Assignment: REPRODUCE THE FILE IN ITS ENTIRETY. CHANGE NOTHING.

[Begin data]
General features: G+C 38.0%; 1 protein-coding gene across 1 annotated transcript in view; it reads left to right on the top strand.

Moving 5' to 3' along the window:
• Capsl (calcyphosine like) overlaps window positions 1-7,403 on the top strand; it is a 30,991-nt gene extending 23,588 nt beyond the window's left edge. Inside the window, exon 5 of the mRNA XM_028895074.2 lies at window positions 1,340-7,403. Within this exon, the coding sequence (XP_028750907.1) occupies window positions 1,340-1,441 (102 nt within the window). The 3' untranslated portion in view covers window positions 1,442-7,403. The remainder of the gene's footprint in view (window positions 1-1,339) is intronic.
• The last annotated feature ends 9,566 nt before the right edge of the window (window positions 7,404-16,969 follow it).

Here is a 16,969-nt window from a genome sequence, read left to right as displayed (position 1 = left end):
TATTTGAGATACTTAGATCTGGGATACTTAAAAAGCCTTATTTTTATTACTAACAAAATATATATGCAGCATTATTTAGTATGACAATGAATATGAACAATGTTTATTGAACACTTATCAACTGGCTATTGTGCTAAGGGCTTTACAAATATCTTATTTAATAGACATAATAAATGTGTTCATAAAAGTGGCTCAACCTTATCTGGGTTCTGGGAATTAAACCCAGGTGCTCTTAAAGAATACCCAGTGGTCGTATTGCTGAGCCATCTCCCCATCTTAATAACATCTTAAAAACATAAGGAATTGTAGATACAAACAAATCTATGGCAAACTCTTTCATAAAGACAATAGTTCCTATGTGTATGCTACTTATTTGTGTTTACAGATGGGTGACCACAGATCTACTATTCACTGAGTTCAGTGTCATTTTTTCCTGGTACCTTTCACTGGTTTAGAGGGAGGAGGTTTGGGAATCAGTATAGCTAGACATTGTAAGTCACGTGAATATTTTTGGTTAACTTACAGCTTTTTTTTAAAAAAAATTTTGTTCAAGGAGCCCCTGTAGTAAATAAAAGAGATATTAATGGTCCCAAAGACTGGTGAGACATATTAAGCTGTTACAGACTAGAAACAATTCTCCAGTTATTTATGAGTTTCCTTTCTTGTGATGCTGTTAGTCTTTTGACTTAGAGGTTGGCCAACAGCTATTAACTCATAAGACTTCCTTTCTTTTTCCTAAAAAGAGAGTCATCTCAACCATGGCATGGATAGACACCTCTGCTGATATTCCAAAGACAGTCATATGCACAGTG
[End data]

General features: G+C 38.0%; 1 protein-coding gene across 1 annotated transcript in view; it reads left to right on the top strand.

Moving 5' to 3' along the window:
• Capsl (calcyphosine like) overlaps window positions 1-7,403 on the top strand; it is a 30,991-nt gene extending 23,588 nt beyond the window's left edge. Inside the window, exon 5 of the mRNA XM_028895074.2 lies at window positions 1,340-7,403. Within this exon, the coding sequence (XP_028750907.1) occupies window positions 1,340-1,441 (102 nt within the window). The 3' untranslated portion in view covers window positions 1,442-7,403. The remainder of the gene's footprint in view (window positions 1-1,339) is intronic.
• The last annotated feature ends 9,566 nt before the right edge of the window (window positions 7,404-16,969 follow it).

Here is a 16,969-nt window from a genome sequence, read left to right as displayed (position 1 = left end):
TATTTGAGATACTTAGATCTGGGATACTTAAAAAGCCTTATTTTTATTACTAACAAAATATATATGCAGCATTATTTAGTATGACAATGAATATGAACAATGTTTATTGAACACTTATCAACTGGCTATTGTGCTAAGGGCTTTACAAATATCTTATTTAATAGACATAATAAATGTGTTCATAAAAGTGGCTCAACCTTATCTGGGTTCTGGGAATTAAACCCAGGTGCTCTTAAAGAATACCCAGTGGTCGTATTGCTGAGCCATCTCCCCATCTTAATAACATCTTAAAAACATAAGGAATTGTAGATACAAACAAATCTATGGCAAACTCTTTCATAAAGACAATAGTTCCTATGTGTATGCTACTTATTTGTGTTTACAGATGGGTGACCACAGATCTACTATTCACTGAGTTCAGTGTCATTTTTTCCTGGTACCTTTCACTGGTTTAGAGGGAGGAGGTTTGGGAATCAGTATAGCTAGACATTGTAAGTCACGTGAATATTTTTGGTTAACTTACAGCTTTTTTTTAAAAAAAATTTTGTTCAAGGAGCCCCTGTAGTAAATAAAAGAGATATTAATGGTCCCAAAGACTGGTGAGACATATTAAGCTGTTACAGACTAGAAACAATTCTCCAGTTATTTATGAGTTTCCTTTCTTGTGATGCTGTTAGTCTTTTGACTTAGAGGTTGGCCAACAGCTATTAACTCATAAGACTTCCTTTCTTTTTCCTAAAAAGAGAGTCATCTCAACCATGGCATGGATAGACACCTCTGCTGATATTCCAAAGACAGTCATATGCACAGTG